Making Friends, Making Disciples -- A Review

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MAKING FRIENDS, MAKING DISCIPLES: Growing Your Church through Authentic Relationships. By Lee B. Spitzer. Valley Forge, PA: Judson Press, 2010. Xiv +161 pages.

The idea of “friendship evangelism” has been with us for as long as I can remember. It’s a pretty simple concept – people are more likely to come to church if they’re invited by their friends. Sometimes, however, this principle gets turned into a manipulative program. It’s a bit like multi-level marketing. You “make friends” with the goal in mind being growing the church. If the intended “friend” (victim) doesn’t look promising, well then you drop them in and move onto a more receptive “friend.” Although Making Friends, Making Disciples does speak to the question of growing churches through friendship circles, for the most part it doesn’t fall into this trap. The key part of the subtitle is the word "authentic."  In fact, the book takes a much broader look at the importance of friendship – not just in terms of the chur…

Good Sufi, Bad Muslim -- Sightings

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In Thursday's edition of Sightings, University of North Carolina Religious Studies professor Omid Safi takes on the issue of dividing Muslims between good and bad.  In this case, pointing to comments made in support of the Parc 51 project by politicians, including former governor David Paterson, who suggested that this project was okay because it was sponsored by mystical (pietistic) Sufi Muslims, who aren't a threat.  Of course the flip side of this compliment is that Sufi Muslims -- unlike Shiite Muslims are okay, but other Muslims, perhaps most Muslims are dangerous.  Safi also takes a look at the call for supposedly "moderate Muslims" to speak out, but who are they?  Are they, in fact, Muslims who stand with the American empire?  It is an important look at the continuing effort to demonize the majority of the world's Muslims.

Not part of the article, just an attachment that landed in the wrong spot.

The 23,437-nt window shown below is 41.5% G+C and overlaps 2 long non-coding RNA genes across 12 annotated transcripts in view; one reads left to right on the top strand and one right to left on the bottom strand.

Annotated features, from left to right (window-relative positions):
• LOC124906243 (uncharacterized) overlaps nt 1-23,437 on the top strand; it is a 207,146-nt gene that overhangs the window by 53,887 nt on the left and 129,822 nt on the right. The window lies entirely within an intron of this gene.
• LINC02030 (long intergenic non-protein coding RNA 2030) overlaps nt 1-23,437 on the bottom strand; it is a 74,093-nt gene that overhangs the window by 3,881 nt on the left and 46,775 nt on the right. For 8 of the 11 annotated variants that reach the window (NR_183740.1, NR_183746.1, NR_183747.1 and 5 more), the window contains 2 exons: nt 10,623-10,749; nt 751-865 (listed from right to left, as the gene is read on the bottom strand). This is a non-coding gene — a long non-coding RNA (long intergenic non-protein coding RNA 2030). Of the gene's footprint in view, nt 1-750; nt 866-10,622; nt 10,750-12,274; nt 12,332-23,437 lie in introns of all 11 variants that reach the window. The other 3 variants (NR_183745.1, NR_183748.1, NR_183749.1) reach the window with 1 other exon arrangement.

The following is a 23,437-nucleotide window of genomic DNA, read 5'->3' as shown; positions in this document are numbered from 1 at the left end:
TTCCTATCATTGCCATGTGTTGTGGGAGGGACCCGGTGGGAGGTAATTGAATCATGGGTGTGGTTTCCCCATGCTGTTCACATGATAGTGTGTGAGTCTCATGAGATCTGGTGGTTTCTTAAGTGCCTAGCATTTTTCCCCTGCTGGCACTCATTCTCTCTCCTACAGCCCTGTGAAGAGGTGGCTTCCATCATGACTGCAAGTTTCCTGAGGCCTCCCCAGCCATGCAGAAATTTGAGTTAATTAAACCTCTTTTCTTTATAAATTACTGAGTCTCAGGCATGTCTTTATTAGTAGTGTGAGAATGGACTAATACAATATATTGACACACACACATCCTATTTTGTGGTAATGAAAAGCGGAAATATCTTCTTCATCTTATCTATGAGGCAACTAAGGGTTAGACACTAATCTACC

I think it is a piece worth looking at, even as we watch forces of change erupting first in Tunisia and now in Egypt.  What will come …

A Pastoral Letter on Bullying -- Sharon Watkins

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I decided to share this important word to the Disciples of Christ community on the subject of bullying.  It comes in the form of a Pastoral Letter from the General Minister and President of the Christian Church (Disciples of Christ), the Rev. Dr. Sharon Watkins.  I believe it is a word we need to hear, whether we're Disciples or not.
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“How does God’s love abide in anyone who has the world’s goods and sees a brother or sister in need and yet refuses help? Little children, let us love, not in word or speech, but in truth and action.”   - I John 3:17-18
Dear Disciples,
The wave of publicity has passed regarding bullying and suicide, but the problem has not gone away. In this New Year, families and friends of those who died are feeling the loss deeply.
In my own community, two young people died last year by suicide as a result of bullying at school. These are two we know about – there may be others. Bullying involves a repeated pattern of aggressive, unwa…